So the Oscars 2008 have come and gone, and while all eyes have been on the big players, I have been watching the shorts. I am delighted that a film that ENTERTAINS managed to walk away with the gold statue last Sunday night. It bodes well for Gone Fishing.
French film, The Mozart of Pickpockets is, by all accounts, a tight, engaging story that resonates. It’s long for a short film at over 30 minutes, but I guess the Academy warmed to that. This is all good news for Gone Fishing and our chances in the 2009 Academy Awards. If feels a long way off just now, but I know it will be here sooner than we think, and who knows what will happen between then and now… How exciting…
In fact looking down the list of nominees for the Oscars, it’s clear that the Academy favours films that entertain while delivering their message. For me this is in stark contrast to the BAFTA nominated shorts which I saw last week, where three out of the five (in the live action) steadfastly refused to Entertain while delivering their message, choosing hard hitting and gritty social realism instead. Don’t get me wrong, ‘Soft’, ‘Dog Altogether’ and ‘Hesitation’ were all extremely powerful films. It’s just after seeing any one of these films, I would feel depressed and shell shocked. And after seeing them all, one after the other, I felt positively suicidal. Friends will confirm the fact that for days I could hardly function I was so depressed. The fourth film, ‘The Stronger’, which was really a stage play committed to film (and a monologue at that) was simply not my cup of tea at all. I just didn't understand it.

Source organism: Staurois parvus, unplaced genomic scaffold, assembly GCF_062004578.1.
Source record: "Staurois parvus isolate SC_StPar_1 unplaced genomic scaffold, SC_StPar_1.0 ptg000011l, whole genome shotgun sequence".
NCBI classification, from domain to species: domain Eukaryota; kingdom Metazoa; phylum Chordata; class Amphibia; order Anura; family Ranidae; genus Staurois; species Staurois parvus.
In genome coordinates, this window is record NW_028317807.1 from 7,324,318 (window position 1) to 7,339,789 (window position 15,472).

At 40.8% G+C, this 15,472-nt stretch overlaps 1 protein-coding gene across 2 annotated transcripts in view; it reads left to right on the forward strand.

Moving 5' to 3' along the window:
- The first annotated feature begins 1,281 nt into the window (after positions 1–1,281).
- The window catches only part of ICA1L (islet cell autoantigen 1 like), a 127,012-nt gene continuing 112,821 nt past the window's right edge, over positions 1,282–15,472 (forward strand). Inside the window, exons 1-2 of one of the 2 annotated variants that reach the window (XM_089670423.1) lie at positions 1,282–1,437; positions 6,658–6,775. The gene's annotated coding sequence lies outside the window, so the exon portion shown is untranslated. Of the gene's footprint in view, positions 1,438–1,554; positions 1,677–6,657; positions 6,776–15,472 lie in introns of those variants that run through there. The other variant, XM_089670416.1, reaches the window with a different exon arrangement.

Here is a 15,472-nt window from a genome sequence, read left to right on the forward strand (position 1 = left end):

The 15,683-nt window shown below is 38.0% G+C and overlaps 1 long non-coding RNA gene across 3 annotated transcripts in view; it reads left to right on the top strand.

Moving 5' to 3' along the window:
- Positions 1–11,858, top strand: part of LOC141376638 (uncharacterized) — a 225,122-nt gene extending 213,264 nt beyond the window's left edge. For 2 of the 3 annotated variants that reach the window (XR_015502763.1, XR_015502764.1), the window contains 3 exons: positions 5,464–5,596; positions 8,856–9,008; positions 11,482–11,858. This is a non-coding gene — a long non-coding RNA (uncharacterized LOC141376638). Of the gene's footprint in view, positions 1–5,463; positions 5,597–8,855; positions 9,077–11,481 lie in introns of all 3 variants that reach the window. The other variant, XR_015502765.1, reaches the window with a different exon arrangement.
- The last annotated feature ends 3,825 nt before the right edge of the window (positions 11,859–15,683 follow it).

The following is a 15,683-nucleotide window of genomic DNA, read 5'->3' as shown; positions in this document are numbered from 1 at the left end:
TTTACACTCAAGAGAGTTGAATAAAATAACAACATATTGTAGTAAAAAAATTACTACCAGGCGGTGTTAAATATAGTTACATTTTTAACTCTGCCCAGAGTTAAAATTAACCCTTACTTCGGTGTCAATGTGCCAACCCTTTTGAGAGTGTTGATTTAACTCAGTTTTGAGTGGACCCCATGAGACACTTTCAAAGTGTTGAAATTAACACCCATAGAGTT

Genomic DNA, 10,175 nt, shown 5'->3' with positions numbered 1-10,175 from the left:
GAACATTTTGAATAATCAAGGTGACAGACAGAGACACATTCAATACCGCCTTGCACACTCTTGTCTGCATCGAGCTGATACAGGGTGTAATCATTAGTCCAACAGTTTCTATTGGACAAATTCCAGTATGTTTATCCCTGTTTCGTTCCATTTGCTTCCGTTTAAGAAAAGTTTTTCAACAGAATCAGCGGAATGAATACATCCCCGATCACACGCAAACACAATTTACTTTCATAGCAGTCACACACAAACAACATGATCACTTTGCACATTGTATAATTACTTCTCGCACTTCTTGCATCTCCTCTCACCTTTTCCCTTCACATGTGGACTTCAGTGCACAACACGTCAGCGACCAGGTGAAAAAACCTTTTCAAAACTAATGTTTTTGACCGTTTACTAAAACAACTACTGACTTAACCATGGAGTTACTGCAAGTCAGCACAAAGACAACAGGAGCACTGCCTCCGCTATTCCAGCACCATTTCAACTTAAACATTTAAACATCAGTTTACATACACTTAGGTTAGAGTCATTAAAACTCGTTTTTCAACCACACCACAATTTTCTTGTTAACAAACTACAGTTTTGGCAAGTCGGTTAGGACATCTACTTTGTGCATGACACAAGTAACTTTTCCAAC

The only shining star was the fifth film, an entertaining, if a little long (in fact most of the films were too long in my opinion) comedy short, and for me, the best film – ‘The One and Only Herb McGwyer Plays Wallis Island’ – you guys should have won the award. Maybe it's just becuase I smiled for 20 minutes while watching 'Herb' – it was like giving my soul a breather.
It will be interesting to see how the BAFTA’s unfold in 2009 and I truly hope the very best film wins. If you get a chance to see any of these five BAFTA nominated shorts, I urge you to do so. It’s an education.
Onward and upward!